I'd written before about the sitcom, Seed -- one of the few contemporary Canadian-made sitcoms (for all that cultural pundits curiously insist that Canadians are champs at comedy). My past comments related to my usual pet peeve: Canadian identity. Seed tries to imply it's American.
The premise concerns Harry, a shiftless sperm donor involved in the lives of the families who benefited from his, um, contribution.
Despite poor ratings, City TV recently announced they've renewed it for a second season! Fans are ecstatic. Equally it reflects the usual debate in Canadian TV: does renewing a low-rated series demonstrate the executives believe in it -- or is it just cheaper than commissioning something new?
A second season offers the filmmakers a chance to figure out what worked and what didn't (because in Canada, getting a second season reprieve is surprisingly easy -- it's avoiding the second season axe that's the trick if there's no upswing in audience numbers).
One on-line reviewer suggested they should drop the kids. But there's no impetus for the adults to be hanging out without the kids.
I don't know if the series needs big changes. Rather, I think it's a fine tuning thing. So I thought I'd dust off some thoughts I had shelved when I assumed the series was going to end after season one. Not simply as a look at Seed but how, and why, sitcoms work.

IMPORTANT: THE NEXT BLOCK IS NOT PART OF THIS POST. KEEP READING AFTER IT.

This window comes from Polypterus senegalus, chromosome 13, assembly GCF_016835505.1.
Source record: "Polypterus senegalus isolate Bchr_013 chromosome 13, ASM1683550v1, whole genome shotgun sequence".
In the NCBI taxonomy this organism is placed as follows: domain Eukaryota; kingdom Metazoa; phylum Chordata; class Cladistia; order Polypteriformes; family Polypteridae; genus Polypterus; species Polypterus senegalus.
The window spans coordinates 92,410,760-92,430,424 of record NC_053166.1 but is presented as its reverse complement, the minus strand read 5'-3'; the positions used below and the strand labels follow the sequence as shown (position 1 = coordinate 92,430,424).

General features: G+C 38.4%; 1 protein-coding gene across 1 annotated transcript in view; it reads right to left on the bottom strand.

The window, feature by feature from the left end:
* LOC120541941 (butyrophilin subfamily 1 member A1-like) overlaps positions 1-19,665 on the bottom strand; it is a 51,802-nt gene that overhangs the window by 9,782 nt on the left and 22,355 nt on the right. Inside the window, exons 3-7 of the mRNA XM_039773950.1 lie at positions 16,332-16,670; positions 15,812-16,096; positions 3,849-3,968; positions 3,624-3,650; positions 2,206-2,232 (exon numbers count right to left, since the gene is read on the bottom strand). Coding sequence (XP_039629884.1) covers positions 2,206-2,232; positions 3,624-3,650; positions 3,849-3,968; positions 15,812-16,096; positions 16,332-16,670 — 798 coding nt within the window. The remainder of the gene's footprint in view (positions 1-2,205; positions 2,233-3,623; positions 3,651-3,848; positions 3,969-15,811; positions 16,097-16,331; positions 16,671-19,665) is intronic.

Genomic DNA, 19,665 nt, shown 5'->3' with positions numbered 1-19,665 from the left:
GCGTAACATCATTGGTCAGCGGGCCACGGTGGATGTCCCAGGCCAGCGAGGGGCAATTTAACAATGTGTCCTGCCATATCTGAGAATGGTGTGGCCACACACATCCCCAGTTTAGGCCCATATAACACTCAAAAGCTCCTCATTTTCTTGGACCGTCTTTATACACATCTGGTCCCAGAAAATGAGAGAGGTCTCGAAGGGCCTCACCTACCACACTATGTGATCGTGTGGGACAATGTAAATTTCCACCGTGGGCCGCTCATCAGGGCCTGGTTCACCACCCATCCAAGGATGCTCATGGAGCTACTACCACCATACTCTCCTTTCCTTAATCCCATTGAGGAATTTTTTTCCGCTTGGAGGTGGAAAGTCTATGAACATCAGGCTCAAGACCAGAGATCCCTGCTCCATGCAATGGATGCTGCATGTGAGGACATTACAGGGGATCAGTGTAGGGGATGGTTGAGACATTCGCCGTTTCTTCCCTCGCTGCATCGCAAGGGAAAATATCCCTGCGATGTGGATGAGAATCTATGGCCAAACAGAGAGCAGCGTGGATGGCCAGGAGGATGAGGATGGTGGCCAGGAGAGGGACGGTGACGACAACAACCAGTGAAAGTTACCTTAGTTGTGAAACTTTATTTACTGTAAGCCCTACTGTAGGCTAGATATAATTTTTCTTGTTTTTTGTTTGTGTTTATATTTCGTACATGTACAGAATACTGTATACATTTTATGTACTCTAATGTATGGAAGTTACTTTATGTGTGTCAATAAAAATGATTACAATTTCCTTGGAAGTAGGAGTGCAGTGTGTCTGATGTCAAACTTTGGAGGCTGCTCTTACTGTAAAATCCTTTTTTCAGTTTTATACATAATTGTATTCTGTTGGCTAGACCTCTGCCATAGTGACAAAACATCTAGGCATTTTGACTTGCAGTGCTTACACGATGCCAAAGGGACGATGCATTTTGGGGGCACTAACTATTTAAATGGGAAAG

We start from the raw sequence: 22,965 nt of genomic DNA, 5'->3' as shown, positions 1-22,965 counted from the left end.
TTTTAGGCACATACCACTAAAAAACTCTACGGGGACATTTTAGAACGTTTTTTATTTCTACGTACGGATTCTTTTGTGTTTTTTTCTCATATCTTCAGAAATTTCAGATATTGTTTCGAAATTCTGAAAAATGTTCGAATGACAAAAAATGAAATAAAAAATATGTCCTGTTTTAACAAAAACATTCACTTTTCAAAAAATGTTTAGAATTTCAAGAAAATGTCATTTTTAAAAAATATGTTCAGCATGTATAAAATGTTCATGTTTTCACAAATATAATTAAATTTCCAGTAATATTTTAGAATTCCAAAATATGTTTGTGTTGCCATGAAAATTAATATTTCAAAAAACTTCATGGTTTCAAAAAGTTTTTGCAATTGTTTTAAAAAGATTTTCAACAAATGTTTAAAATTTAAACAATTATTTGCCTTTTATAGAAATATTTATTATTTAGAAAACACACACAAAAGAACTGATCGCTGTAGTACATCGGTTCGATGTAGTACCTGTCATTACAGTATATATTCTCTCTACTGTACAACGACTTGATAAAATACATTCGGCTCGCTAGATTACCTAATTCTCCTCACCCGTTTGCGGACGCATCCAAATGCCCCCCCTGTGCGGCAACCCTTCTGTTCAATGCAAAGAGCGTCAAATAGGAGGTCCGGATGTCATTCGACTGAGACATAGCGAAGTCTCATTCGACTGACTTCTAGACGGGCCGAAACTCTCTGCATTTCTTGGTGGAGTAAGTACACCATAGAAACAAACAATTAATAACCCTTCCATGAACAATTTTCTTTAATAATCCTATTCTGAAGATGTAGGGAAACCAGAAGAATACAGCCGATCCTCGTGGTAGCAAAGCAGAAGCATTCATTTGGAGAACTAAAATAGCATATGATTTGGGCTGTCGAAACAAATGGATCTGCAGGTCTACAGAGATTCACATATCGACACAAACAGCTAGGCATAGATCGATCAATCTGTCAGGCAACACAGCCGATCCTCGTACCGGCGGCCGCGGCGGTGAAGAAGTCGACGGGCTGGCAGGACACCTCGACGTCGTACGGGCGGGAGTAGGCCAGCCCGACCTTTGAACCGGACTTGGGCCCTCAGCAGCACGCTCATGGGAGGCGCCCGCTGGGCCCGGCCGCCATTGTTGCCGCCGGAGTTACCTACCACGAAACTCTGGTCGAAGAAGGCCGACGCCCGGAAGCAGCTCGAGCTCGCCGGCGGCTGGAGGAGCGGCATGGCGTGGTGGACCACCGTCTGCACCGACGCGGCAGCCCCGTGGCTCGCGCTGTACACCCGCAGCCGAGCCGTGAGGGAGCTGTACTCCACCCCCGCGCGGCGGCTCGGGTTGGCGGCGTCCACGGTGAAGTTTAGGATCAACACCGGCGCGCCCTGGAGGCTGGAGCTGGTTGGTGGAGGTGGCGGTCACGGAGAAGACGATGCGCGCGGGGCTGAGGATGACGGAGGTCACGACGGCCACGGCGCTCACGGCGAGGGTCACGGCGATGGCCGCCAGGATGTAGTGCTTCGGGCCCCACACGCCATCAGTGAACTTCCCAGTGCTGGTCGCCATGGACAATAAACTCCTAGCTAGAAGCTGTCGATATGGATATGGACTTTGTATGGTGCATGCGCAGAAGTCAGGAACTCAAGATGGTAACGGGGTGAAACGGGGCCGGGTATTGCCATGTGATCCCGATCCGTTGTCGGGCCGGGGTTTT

What surprises me about the acclaim Seed enjoyed is the series strikes me as kind of Old School -- a far cry from the sly comedies popular today like Modern Family and Canada's Less Than Kind. The plots hinge on contrived set ups, the characters are kind of caricaturish, and the punch lines delivered with such vehemence you half expect to hear "buh-dump-bump!" in the background. But the premise, about unorthodox modern families, is very much a part of the new sitcom dynamic.
Though for all the series is supposedly edgy in subject matter, Harry himself is very much a conservative TV archetype. He works in a bar, has one night stands, and lives like a perpetual frat boy (I wish they'd come up with something quirky to make him an individual: maybe he likes opera, or is a history buff).
You could argue the core idea behind most sitcoms is: nice people doing bad things. We have to care about them to get involved, yet the comic misadventures generally arise out of the characters being the architects of their own tribulations. So, y'know, affable hero accidentally spills wine on his boss' carpet, he panics and tries to cover it up. So nice guy + bad thing = comedy.
There are exceptions: from All in the Family to BlackAdder to Arrested Development (though even then, sometimes individual characters were "nice" -- or nicer -- in these series, such as George Michael and, generally, Michael, in Arrested Development).
Yet Seed is, in a sense, the reverse. It's about abrasive people who do nice things.
These are people who, generally, don't like each other, but altruistically sacrifice their time and convenience for each other (though I suspect most real life in vitro families would regard the series as their worst nightmare -- the sperm donor expecting visitation rights!)